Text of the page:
Mike Haluska Added Apr 11, 2017 - 10:14am
Bill H - I am not concerned with people who are environmental advocates.  I am concerned with environmental phonies who preach one thing while practicing another or blaming others.
Micahel Dolan Added Apr 11, 2017 - 10:15am
great post
Mike Haluska Added Apr 11, 2017 - 10:17am
Leroy - in addition to your point:
" And, because we had returnable bottles, we didn't have all that trash on the highways."
we didn't have used diapers tossed out of cars along with plastic bottles, Styrofoam hamburger containers, ashtrays full of cigarette butts, etc.
Mike Haluska Added Apr 11, 2017 - 10:30am
Joanna - your allegation:
"Between reliance on coal, deforestation, over-fishing and other environmentally unfriendly behaviors of past generations,"
merits further observation.  During the 1960's and prior, exactly what options were there to coal, wood, etc.??? 
We did work on other critical environmental problems like replacing sanitary sewer systems that just dumped raw sewage into our rivers and lakes with modern sewage plants across the entire continental United States that treated the contaminated water before it was discharged into lakes and rivers.  Because of this single change, life expectancy grew from 47 in 1900 to 71 in 1970. 
We did all this in between dealing with WWI, the Great Depression, WWII, Korea, Vietnam, the Space Race, the Cold War, etc.  Other than that we just sat on our ass and watched Cubs games.
Mike Haluska Added Apr 11, 2017 - 10:51am
Minister - your allegation:
"is the new generation worse because corporations have become more greedy?"
makes me curious.  Do you know what a "corporation" is?  Do "corporations" prosper if they serve their customers or abuse them? 
Bill H. Added Apr 11, 2017 - 11:58am
Mike - Many Corporations operate in the "greed mode" simply by working together on things like price fixing (take the telecommunications industry and the pharmaceutical industries as examples here), and constant unwarranted rate increases for utilities that are rarely reinvested in their operations. As another example, in my area the local electric and water utilities are trying to achieve yet another 10 to 15 percent increase in their rates that they are trying to justify to replace infrastructure that they ceased maintaining about 15 years ago because they ceased investing in preventative maintenance and kept this money as profits simply to look good for their stockholders.
Practices like this, along with importing workers and underpaying existing employees make many corporations like this become bad community citizens.
Are you going to argue this?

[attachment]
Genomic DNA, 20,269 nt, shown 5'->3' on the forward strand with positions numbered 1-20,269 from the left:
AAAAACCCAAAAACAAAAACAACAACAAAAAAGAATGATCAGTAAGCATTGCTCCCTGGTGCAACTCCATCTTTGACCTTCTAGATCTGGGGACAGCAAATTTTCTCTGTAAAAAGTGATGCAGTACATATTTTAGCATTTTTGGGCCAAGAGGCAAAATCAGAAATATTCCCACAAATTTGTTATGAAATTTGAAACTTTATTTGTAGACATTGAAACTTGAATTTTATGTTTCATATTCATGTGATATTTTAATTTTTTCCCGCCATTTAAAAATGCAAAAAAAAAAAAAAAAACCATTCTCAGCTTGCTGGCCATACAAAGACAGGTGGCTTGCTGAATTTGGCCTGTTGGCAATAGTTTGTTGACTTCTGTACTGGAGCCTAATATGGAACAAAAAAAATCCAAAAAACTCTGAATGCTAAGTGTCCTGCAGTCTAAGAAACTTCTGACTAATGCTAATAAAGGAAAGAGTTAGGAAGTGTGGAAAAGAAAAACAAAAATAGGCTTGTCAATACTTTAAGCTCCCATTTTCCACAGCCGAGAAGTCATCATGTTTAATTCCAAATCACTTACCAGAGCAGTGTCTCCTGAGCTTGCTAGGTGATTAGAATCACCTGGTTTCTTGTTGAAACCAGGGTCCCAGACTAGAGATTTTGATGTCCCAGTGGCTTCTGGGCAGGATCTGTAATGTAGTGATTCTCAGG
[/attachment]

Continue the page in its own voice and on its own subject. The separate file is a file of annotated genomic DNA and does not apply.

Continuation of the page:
Mike Haluska Added Apr 11, 2017 - 12:07pm
Bill H - as soon as you show me that ALL corporations (public and private) are total scumbags I'll "agree".  The infrastructure replacement by utilities is required because of technological obsolescence - not lack of maintenance. 
I don't have a problem with you citing examples of individual corporations doing bad stuff - I have a problem with you painting every corporation with the same broad brush. 
Jeff Jackson Added Apr 11, 2017 - 1:05pm
Very good Mike- I remember when if we adopted nuclear power, electricity was going to be so cheap it would almost be free. I wonder what happened? We walked or rode our bicycles if we went somewhere as kids, like to school. We occasionally used the telephone, which was plugged into the wall. Some of us shared a telephone with several of our neighbors. The mailman brought messages, the television stations, if you could afford a television, went off right after or shortly after Johnny Carson. If you wanted to see a movie, you went to the theater. Our parents drank coffee at "coffee shops" and not exotic $7.00 a cup coffees from all over the world. 
It's the concern for the environment that makes the Millennials such "better" citizens "of the world" than we could ever be, as they drive everywhere, suck up power for everything, including their hand-held device hooked up to the rest of the world while they use energy to communicate frivolous events and watch videos made by their friends. It's the thought that counts here. I'm curious as to who told the Millennials that they were such environmental crusaders while we older folks just trashed the planet and left them with it.
Several of the Millennial books are nothing but adoration for a lot of lazy, spoiled slackers who refuse to learn things that "old" people consider important. The "new values" are important to the Millennials. They are one of the first generations to make up their own rules and reject tradition with impunity. As long as the media keeps kissing their feet, they'll remain convinced of their brilliance and exceptionalism, neither of which is the case.  
Mike Haluska Added Apr 11, 2017 - 1:56pm
Jeff - thanks for your comments.  I think that people like to feel "morally superior" to others but don't actually want to expend any real effort to support their professed "beliefs".  I see millions of people protesting Trump's environmental position, but nobody volunteering to help clean up after the demonstrations (see "Women's March - the Nasty Woman" & "Occupy Wall Street").